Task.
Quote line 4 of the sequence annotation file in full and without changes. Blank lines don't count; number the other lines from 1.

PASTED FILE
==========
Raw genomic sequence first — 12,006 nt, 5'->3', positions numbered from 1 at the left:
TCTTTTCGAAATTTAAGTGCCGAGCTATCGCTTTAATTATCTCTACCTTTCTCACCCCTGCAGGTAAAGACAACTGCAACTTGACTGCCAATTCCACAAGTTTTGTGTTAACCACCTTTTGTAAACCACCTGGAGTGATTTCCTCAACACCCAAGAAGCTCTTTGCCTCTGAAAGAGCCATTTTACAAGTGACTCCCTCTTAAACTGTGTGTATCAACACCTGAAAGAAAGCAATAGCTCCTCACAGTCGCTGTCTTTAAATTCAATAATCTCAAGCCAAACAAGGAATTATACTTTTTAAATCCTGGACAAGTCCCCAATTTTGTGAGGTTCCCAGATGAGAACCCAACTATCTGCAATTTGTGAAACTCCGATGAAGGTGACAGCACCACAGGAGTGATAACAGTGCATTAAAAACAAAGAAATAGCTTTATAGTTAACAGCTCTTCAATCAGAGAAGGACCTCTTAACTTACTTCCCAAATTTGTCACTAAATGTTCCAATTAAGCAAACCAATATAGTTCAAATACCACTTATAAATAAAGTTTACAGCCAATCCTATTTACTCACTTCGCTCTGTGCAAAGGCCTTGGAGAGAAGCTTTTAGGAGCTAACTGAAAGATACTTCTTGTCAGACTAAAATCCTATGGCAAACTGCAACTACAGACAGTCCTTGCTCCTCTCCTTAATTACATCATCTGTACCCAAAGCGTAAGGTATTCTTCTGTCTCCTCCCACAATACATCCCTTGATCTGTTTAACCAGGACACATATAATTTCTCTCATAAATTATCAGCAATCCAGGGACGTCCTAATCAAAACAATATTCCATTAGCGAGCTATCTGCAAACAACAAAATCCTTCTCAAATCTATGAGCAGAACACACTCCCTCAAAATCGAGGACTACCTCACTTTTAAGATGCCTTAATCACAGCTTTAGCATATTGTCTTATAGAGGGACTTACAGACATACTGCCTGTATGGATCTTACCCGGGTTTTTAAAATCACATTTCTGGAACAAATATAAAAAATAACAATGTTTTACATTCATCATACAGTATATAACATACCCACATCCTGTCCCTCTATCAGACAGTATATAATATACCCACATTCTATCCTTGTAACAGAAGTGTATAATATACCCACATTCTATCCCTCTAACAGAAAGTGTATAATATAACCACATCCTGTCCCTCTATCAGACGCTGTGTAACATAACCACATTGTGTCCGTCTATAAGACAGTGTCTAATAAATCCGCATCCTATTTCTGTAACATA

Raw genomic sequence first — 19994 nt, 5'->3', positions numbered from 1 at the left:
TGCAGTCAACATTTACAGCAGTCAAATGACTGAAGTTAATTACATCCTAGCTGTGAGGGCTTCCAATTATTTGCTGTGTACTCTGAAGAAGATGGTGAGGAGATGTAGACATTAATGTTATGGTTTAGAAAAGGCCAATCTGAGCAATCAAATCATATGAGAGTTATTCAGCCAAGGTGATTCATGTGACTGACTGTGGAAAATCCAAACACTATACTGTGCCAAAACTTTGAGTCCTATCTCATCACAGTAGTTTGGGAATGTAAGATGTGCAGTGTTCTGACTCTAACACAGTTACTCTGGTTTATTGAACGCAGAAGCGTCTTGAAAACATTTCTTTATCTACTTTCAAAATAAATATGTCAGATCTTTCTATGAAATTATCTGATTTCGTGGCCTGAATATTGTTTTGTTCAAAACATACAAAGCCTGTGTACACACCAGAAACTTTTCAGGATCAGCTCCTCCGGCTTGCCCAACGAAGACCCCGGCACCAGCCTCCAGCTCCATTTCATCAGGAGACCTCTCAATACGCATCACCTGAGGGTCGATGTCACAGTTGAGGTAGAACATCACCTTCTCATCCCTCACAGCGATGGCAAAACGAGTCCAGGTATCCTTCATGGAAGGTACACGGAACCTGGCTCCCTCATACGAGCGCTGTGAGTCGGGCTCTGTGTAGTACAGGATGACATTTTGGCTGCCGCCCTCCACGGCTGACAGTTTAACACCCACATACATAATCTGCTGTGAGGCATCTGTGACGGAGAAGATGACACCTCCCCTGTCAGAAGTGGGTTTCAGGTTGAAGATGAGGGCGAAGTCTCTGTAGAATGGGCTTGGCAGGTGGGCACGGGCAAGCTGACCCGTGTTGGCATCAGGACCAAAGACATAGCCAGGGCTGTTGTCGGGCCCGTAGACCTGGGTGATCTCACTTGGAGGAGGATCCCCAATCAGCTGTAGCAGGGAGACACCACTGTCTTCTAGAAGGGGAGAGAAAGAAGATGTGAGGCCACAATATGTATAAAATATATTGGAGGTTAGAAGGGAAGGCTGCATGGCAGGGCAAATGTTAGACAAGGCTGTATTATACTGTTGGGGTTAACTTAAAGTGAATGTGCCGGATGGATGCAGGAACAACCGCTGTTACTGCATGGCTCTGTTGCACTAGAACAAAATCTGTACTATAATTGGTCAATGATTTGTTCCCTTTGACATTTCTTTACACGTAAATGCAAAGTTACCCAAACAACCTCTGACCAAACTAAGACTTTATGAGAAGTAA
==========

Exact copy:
TGCAGTCAACATTTACAGCAGTCAAATGACTGAAGTTAATTACATCCTAGCTGTGAGGGCTTCCAATTATTTGCTGTGTACTCTGAAGAAGATGGTGAGGAGATGTAGACATTAATGTTATGGTTTAGAAAAGGCCAATCTGAGCAATCAAATCATATGAGAGTTATTCAGCCAAGGTGATTCATGTGACTGACTGTGGAAAATCCAAACACTATACTGTGCCAAAACTTTGAGTCCTATCTCATCACAGTAGTTTGGGAATGTAAGATGTGCAGTGTTCTGACTCTAACACAGTTACTCTGGTTTATTGAACGCAGAAGCGTCTTGAAAACATTTCTTTATCTACTTTCAAAATAAATATGTCAGATCTTTCTATGAAATTATCTGATTTCGTGGCCTGAATATTGTTTTGTTCAAAACATACAAAGCCTGTGTACACACCAGAAACTTTTCAGGATCAGCTCCTCCGGCTTGCCCAACGAAGACCCCGGCACCAGCCTCCAGCTCCATTTCATCAGGAGACCTCTCAATACGCATCACCTGAGGGTCGATGTCACAGTTGAGGTAGAACATCACCTTCTCATCCCTCACAGCGATGGCAAAACGAGTCCAGGTATCCTTCATGGAAGGTACACGGAACCTGGCTCCCTCATACGAGCGCTGTGAGTCGGGCTCTGTGTAGTACAGGATGACATTTTGGCTGCCGCCCTCCACGGCTGACAGTTTAACACCCACATACATAATCTGCTGTGAGGCATCTGTGACGGAGAAGATGACACCTCCCCTGTCAGAAGTGGGTTTCAGGTTGAAGATGAGGGCGAAGTCTCTGTAGAATGGGCTTGGCAGGTGGGCACGGGCAAGCTGACCCGTGTTGGCATCAGGACCAAAGACATAGCCAGGGCTGTTGTCGGGCCCGTAGACCTGGGTGATCTCACTTGGAGGAGGATCCCCAATCAGCTGTAGCAGGGAGACACCACTGTCTTCTAGAAGGGGAGAGAAAGAAGATGTGAGGCCACAATATGTATAAAATATATTGGAGGTTAGAAGGGAAGGCTGCATGGCAGGGCAAATGTTAGACAAGGCTGTATTATACTGTTGGGGTTAACTTAAAGTGAATGTGCCGGATGGATGCAGGAACAACCGCTGTTACTGCATGGCTCTGTTGCACTAGAACAAAATCTGTACTATAATTGGTCAATGATTTGTTCCCTTTGACATTTCTTTACACGTAAATGCAAAGTTACCCAAACAACCTCTGACCAAACTAAGACTTTATGAGAAGTAA